Breaking it Down | Defining Different Types of Cooking Oils

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So you’ve read recipe after recipe and each calls for a different type of oil. Your cupboard is starting to look like a mini mart and you’re at your wits end. You’re asking yourself, “What are all these oils and what do I need them for?” We’re here to help!

Below, we’ve created a mini-guide of the most popular oils and their uses. Keep reading to finally put some purpose to those bottles taking up space in your kitchen.

Breaking it Down | Defining Different Types of Cooking Oils

Common Cooking Oils

Olive Oil

Olive oil is one of the most widely used cooking oils. It’s made by crushing olives into a paste, then extracting the excess water. It is typically treated to soften the flavor to create a light oil perfect for cooking meats, dressing salad, and sautéing vegetables.

Extra Virgin Olive Oil

What makes olive oil “extra virgin”? Rather than treating it to remove the robust flavors from the olives, this oil is left pure after crushed. It often carries buttery or grassy notes, depending on where the olive came from. While this oil is great for cooking, it’s best used for creating flavorful vinaigrettes and dipping sauces.

Vegetable Oil

Looking to fry or sauté some veggies? Vegetable oil is the best choice. It has virtually no taste or smell and is best used at extremely high temperatures. For a crispy coating on your favorite foods, set a couple of tablespoons of vegetable oil in a pan at 400ºF and you’re good to go.

Canola Oil

Canola oil is very similar to vegetable oil. It is pressed from the rapeseed plant and has very little taste and smell. Best used at high heat, this oil is great for cooking, but not the best to create vinaigrettes or dressings.

Specialty Oils

Chili OIl

What is chili oil? Chili oil is simply made by mixing red chili flakes and olive or vegetable oil. This oil is commonly used as a dipping sauce or as a topping for many Asian dishes. Letting it marinate for hours before using it gives you the most pungent flavor, creating the perfect kick for any meal.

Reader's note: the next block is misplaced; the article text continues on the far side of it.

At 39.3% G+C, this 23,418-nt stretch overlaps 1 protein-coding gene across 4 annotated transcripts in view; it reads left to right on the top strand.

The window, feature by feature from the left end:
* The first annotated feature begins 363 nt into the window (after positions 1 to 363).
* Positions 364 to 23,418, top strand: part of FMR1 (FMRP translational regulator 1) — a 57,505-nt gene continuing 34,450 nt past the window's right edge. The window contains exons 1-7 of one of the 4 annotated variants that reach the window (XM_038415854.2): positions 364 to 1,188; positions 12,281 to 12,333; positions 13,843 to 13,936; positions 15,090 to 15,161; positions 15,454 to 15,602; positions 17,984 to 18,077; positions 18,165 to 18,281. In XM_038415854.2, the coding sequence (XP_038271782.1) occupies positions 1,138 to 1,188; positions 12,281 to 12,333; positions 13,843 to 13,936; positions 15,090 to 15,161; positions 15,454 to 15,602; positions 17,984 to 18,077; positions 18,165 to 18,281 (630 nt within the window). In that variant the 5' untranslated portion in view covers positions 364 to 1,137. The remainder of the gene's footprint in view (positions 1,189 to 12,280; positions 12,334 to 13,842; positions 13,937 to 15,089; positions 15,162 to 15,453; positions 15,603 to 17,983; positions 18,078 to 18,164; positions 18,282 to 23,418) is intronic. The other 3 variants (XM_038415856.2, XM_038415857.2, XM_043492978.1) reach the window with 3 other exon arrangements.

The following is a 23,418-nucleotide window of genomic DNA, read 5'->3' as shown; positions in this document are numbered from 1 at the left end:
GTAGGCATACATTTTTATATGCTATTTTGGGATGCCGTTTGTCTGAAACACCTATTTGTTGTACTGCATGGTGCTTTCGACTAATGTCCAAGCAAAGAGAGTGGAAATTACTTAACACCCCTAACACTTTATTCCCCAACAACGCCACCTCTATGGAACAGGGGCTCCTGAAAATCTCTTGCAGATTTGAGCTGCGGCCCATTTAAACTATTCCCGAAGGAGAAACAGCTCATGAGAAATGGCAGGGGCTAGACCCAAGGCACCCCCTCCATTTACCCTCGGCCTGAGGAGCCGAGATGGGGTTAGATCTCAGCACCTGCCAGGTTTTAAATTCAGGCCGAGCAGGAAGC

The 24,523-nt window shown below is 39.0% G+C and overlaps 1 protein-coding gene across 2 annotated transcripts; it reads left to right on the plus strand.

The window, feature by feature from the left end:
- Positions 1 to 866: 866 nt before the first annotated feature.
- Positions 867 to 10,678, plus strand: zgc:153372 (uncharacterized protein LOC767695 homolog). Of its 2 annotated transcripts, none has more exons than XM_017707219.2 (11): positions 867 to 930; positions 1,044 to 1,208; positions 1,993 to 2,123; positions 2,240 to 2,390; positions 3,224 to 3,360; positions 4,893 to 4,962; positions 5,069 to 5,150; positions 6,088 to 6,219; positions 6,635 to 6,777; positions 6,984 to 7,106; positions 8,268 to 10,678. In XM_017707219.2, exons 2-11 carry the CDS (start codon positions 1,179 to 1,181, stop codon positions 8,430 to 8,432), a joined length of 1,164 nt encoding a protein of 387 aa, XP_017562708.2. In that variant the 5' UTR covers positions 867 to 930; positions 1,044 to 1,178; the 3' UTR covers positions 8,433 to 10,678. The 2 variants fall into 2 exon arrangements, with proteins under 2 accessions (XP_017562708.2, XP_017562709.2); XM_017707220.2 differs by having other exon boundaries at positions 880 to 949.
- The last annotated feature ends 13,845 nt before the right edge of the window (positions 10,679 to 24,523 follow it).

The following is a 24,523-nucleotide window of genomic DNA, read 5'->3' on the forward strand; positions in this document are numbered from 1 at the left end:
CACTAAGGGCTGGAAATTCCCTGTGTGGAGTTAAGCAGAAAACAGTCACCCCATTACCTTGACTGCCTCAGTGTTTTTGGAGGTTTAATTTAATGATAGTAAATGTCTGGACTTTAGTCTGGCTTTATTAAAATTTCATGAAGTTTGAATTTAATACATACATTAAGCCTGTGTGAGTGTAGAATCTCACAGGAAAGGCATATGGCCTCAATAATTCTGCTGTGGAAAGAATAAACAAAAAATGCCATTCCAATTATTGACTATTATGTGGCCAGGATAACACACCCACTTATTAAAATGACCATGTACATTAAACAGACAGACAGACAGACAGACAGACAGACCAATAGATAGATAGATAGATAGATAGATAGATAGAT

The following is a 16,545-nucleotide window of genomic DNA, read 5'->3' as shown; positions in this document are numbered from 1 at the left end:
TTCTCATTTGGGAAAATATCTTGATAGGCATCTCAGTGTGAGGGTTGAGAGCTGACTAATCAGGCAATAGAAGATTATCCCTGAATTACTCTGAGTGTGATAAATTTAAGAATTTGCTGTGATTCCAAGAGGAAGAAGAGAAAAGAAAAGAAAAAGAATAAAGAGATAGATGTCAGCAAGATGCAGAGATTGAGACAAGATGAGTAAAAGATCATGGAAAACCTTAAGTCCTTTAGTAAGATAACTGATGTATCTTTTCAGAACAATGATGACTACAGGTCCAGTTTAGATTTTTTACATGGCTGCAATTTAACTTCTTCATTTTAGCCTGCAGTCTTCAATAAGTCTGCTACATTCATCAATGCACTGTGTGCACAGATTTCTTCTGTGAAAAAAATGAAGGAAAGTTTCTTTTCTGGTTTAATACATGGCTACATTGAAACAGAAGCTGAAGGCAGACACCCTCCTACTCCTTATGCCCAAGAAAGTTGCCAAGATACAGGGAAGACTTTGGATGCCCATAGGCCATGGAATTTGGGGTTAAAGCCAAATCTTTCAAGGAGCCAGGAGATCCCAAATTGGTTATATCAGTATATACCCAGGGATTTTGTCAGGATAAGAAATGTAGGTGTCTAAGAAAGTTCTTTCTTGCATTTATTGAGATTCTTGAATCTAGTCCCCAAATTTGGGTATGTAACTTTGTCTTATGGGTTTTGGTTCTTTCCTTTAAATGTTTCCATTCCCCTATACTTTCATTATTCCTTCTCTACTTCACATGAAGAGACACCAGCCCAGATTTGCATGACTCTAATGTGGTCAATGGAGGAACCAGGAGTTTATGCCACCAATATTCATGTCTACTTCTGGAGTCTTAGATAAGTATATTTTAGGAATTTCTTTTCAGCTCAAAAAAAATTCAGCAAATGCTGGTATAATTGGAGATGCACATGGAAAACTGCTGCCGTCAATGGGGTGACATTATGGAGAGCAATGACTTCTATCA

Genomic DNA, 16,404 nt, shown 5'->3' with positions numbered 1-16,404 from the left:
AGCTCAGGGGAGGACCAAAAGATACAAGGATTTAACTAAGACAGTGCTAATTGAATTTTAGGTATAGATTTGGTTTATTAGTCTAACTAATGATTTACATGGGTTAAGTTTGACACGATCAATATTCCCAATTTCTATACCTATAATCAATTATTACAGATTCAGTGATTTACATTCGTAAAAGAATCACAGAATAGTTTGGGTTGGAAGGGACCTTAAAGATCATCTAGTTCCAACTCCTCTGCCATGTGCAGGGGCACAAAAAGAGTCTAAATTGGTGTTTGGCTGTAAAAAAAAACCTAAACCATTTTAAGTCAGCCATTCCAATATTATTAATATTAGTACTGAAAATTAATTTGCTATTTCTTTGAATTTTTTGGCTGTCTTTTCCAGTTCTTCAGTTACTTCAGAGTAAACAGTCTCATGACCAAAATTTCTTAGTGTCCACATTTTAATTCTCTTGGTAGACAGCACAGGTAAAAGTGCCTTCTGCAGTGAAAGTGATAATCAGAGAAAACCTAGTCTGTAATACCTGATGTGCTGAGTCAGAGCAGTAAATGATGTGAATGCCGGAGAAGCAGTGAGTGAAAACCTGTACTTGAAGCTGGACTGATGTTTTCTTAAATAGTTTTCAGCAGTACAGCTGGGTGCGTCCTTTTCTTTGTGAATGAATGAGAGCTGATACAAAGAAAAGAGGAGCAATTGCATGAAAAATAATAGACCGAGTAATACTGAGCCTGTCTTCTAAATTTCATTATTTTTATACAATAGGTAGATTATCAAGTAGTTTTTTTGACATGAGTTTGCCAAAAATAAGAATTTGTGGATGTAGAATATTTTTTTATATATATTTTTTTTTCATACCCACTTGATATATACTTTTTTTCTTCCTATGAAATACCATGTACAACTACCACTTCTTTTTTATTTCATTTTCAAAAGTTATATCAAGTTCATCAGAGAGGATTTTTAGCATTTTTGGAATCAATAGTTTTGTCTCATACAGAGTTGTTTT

Try it in: Ahi Poke and Asian Pear with Avocado and Cucumber Slaw

Sesame Oil

Sesame oil is becoming increasingly popular in many dishes. This oil is classified as a type of vegetable oil and is created from crushing sesame seeds. It is commonly roasted, which gives it a smoky, nutty flavor that packs even more flavor to traditional Asian dishes.

Try it in: Soba Noodles with Tofu and Carrots

Truffle Oil

Truffle oil is one of the most extravagant, modern oils out there. Truffles are a type of fungus, similar to a mushroom. They are hard to cultivate and even harder to find, which makes them a bit more expensive. Truffle oil is made using pieces of truffle to create a rich, luxurious flavor. This oil is commonly used as serving for dishes, such as lobster, soups, steaks, risotto, and vegetables.

Try it in: Jumbo Scallops with Wild Mushroom Risotto

Coconut Oil

Coconut it all the rage right now. It’s seen in nearly every dish, beauty routine, and skin care blog out there. This miracle oil is different from any other out there, as it transforms into a solid when cool. It has a grainy, butter like texture when solid, and when hot has the consistency of a typical cooking oil. It is packed with beneficial nutrients and minerals, adding health benefits to nearly any dish. Its strong scent and taste works great in creamy soups, desserts, and even on a plain piece of toast!

Try it in: Butternut Squash Soup


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